Asset Allocation Views: Late Cycle vs. End Cycle Investing
As the economic expansion aged and volatility increased throughout 2018, consensus shifted from viewing the U.S. expansion as likely to continue for the foreseeable future to believing that we are in the late stages. We believe we are late cycle, not end cycle – a base case outlook driven by our rigorous approach to macroeconomic forecasting. Our key view is that one should continue to be invested, but judiciously prefer securities that are higher in quality and liquidity across asset classes.
Here are key takeaways from our 2019 Asset Allocation Outlook on how we are positioning asset allocation portfolios in light of our outlook for the global economy and markets. In the outlook, we also stress the importance of maintaining “dry powder” in portfolios in order to target idiosyncratic investment opportunities, and we highlight three areas where we are seeing such opportunities today: master limited partnerships, U.K. banks, and China property developers.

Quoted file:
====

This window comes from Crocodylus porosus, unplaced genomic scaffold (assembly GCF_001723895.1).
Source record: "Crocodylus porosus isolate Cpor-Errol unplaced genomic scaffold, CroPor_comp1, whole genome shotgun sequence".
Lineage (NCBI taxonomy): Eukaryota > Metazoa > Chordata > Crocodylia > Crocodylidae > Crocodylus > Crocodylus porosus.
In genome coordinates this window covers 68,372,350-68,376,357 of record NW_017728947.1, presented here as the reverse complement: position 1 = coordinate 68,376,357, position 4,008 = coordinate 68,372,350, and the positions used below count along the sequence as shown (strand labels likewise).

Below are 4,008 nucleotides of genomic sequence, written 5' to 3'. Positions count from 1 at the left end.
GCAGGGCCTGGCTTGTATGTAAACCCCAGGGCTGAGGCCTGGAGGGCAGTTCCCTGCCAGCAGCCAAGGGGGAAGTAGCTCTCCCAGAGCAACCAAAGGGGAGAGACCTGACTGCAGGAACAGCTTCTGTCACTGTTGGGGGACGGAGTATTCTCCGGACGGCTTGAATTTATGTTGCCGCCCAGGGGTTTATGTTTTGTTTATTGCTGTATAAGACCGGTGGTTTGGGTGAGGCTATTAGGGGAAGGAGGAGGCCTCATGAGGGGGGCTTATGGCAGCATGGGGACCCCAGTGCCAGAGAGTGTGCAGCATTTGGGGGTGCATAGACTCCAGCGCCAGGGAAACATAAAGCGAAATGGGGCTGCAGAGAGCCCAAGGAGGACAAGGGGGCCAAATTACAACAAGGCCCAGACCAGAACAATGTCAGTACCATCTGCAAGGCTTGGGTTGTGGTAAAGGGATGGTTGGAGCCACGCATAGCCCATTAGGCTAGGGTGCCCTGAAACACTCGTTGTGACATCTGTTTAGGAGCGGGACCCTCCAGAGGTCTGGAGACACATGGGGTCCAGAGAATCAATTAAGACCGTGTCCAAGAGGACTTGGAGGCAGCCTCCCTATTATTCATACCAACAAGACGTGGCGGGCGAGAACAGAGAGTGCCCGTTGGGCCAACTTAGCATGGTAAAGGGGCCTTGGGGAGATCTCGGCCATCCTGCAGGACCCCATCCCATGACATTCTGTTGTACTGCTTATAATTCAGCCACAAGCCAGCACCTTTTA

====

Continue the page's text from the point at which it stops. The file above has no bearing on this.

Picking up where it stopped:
Given broadly slowing growth, lower levels of monetary policy support and generally higher levels of volatility, we are maintaining overall risk close to our benchmark, but building liquidity to take advantage of tactical buying opportunities.
We expect volatility and slowing profit growth to continue to impact investor appetite for equities in 2019. Therefore, we have a modest underweight to equities with an emphasis on liquidity and high quality, defensive sectors. We favor large caps over small caps, U.S. equities over European equities and are modestly overweight Japanese equities given positive earnings, low leverage and still supportive Bank of Japan.
We prefer high quality duration as we move toward the later part of the cycle as we still believe that fixed income offers an attractive diversifier for risk in portfolios. However, we are selective in our exposures. We find U.S. rates the most attractive in developed markets. Beyond the U.S., we find U.K. gilts and Japanese government bonds rich, and we believe valuations of eurozone peripheral bonds are suspect without continued ECB support.